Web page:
Enabling Remote Access to Apple OS X Leopard via SSH Command Line

Would you like to access your Apple OS X machine remotely?  OS X Leopard has a feature that they call “Screen Sharing”.  Those who use Windows and Unix also know this as “VNC”.  So you can use a VNC client to view your Mac’s desktop.

Okay, if you’re already at your MAC’s desktop you can simply turn on Screen Sharing.  But if you (1) didn’t plan ahead or (2) worry about security, I’d suggest this course of action.

Prerequisites

1) User access with administrator’s rights on your remote OS X computer.

2) An Secure Shell (SSH) client on your local computer. On Windows, Putty is a common and free version.  Linux and MAC OS X, by default, come with SSH.

3) A VNC viewer client on your local computer.  Tight VNC worked for me on Windows (for some reason, UltraVNC and TightVNC didn’t).  Ubuntu Linux’s Terminal Server Client worked for me too.  Apple OS X should come with the tool.

4) Network access to the SSH service on your remote machine.  This requires

a)  You know your remote machine’s hostname or IP address.
b)  Being behind the firewall, having VPN access, or being accessible to the public Internet (i.e. no firewall).

How to Remotely Turn On (and off) OS X Screen Sharing

This procedure keeps security in mind.  The idea is to turn on screen sharing while you need it, and then turn it off when you’re done.  Also, the write-ups of Tim Boland and Chris Brewer were very helpful in figuring this out.

1)  SSH into your remote OS X machine with an administrator’s log in and password.

2) Enable Remote Desktop (a.k.a. Screen Sharing, a.k.a. VNC) with this command:

sudo /System/Library/CoreServices/RemoteManagement/ARDAgent.app/Contents/Resources/kickstart -activate -configure -access -on -clientopts -setvnclegacy -vnclegacy yes -clientopts -setvncpw -vncpw mypasswd -restart -agent -privs -all

3) Login using a VNC client. As I mentioned, TightVNC worked for me; for some reason, RealVNC and UltraVNC didn’t.  Your password is “mypasswd” (see the -vncpw flag in the above command;  you can — and should — change this).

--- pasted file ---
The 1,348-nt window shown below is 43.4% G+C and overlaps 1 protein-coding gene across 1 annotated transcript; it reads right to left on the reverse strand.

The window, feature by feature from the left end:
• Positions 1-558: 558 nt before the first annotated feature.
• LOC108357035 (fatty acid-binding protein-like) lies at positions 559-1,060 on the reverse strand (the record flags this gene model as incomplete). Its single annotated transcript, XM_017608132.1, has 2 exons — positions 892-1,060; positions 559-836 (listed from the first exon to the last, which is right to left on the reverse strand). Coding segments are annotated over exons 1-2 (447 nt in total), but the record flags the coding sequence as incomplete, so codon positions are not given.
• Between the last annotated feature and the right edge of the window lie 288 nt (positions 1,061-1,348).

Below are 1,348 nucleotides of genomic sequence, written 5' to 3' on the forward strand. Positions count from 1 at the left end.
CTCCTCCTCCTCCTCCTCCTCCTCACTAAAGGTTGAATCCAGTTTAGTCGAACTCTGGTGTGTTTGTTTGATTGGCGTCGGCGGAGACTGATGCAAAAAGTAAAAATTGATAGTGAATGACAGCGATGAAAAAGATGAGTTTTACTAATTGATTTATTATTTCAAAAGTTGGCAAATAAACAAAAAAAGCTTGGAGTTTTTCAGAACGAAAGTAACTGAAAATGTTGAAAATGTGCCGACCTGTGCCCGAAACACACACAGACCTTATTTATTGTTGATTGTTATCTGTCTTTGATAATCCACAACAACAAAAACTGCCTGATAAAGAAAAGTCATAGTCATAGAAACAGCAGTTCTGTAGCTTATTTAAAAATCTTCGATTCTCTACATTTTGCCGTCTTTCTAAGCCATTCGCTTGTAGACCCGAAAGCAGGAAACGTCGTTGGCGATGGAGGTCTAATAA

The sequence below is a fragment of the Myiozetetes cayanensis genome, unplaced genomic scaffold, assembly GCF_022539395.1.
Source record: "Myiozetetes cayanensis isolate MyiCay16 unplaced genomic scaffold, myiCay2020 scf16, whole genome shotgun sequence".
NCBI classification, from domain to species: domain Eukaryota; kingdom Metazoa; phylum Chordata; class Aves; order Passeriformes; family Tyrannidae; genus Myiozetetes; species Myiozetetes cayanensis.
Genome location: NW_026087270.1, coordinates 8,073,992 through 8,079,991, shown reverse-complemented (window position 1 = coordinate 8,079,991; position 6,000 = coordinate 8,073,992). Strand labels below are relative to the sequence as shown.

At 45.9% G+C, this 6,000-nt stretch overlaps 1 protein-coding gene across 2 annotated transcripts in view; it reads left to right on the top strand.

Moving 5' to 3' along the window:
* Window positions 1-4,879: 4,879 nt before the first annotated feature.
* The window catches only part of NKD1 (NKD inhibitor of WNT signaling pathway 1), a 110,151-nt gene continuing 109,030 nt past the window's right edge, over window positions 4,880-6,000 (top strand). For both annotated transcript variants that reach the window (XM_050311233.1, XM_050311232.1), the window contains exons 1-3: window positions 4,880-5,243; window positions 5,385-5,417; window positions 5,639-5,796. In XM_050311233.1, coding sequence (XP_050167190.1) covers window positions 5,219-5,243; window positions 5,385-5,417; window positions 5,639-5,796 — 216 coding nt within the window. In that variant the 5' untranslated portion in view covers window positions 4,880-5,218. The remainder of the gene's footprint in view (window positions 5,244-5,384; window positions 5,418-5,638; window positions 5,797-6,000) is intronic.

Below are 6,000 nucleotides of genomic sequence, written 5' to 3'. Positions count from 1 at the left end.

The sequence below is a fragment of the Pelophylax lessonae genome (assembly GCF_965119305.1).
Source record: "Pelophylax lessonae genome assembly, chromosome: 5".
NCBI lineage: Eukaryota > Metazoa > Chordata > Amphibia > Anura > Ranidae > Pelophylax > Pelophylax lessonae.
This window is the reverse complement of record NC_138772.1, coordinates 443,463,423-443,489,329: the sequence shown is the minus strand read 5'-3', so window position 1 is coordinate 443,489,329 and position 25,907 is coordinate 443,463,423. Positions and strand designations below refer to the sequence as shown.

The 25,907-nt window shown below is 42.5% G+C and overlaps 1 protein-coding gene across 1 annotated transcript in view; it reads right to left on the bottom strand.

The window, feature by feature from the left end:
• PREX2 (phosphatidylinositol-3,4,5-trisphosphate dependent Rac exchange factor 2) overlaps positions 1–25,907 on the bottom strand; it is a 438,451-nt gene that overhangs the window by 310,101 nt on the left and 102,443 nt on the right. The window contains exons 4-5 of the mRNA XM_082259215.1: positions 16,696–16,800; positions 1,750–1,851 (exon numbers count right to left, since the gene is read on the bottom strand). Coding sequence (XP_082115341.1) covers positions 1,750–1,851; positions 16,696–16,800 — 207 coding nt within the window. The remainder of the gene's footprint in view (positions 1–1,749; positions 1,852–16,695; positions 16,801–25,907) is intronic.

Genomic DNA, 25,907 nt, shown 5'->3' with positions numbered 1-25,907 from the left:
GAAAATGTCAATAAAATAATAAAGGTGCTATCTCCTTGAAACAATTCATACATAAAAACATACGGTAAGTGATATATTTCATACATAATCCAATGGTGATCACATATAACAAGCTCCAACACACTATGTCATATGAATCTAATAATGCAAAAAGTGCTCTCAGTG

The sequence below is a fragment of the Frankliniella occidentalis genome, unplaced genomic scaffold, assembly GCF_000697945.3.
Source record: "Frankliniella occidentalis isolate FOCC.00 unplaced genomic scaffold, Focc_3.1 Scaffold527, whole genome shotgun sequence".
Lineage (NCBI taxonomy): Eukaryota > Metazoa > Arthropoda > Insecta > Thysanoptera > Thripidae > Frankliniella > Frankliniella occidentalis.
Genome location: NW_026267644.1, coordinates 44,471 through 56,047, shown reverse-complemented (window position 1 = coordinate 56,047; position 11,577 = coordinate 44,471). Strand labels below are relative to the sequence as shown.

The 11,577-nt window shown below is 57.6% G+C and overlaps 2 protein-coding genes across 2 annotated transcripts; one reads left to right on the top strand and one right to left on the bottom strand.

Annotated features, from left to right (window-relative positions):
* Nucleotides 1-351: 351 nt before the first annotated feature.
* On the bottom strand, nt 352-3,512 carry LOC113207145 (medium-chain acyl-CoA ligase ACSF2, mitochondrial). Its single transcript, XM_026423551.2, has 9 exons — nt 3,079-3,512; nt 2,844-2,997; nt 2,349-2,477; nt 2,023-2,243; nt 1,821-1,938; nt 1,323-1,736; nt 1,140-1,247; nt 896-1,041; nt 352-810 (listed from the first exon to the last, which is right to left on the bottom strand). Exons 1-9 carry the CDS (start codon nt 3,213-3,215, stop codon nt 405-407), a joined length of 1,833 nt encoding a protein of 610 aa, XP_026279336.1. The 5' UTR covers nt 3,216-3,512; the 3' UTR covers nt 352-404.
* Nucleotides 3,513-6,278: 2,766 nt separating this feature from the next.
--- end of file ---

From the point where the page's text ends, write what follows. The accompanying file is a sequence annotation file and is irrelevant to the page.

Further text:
4) When you are done, turn of screen sharing using your SSH session:

sudo /System/Library/CoreServices/RemoteManagement/ARDAgent.app/Contents/Resources/kickstart -deactivate -configure -access -off

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7 Responses to “Enabling Remote Access to Apple OS X Leopard via SSH Command Line”

  1. James says:

    Awesome! I was looking for the command-line to turn on normal VNC access!

  2. Trevor says:

    You don’t even need a 3rd party VNC client.

    The built-in (but hidden) client in OS X Leopard can be found at
    /System/Library/CoreServices/ScreenSharing.app

    Just run that (I dragged it to the dock), and enter the remote hostname. It will prompt you for your password on the host, and voila!

  3. Matthew Wong says:

    Hey Ryan, awesome page!

  4. springrider says:

    brilliant tip! help me a lot!

  5. aeon says:

    thanks for this! This is perfect for what I needed…

  6. James Roper says:

    You’re a lifesaver!!

  7. JRH says:

    Just to clarify, this actually enables Remote Management, which also enables Screen Sharing, but it doesn’t enable Screen Sharing alone.

    Do you have the terminal command to enable and configure Screen Sharing alone?

    I know for 10.6 you can enable Screen Sharing via:
    sudo echo enabled > /private/etc/ScreenSharing.launchd

    I just am not sure how to configure (password/user access, etc).

    JRH

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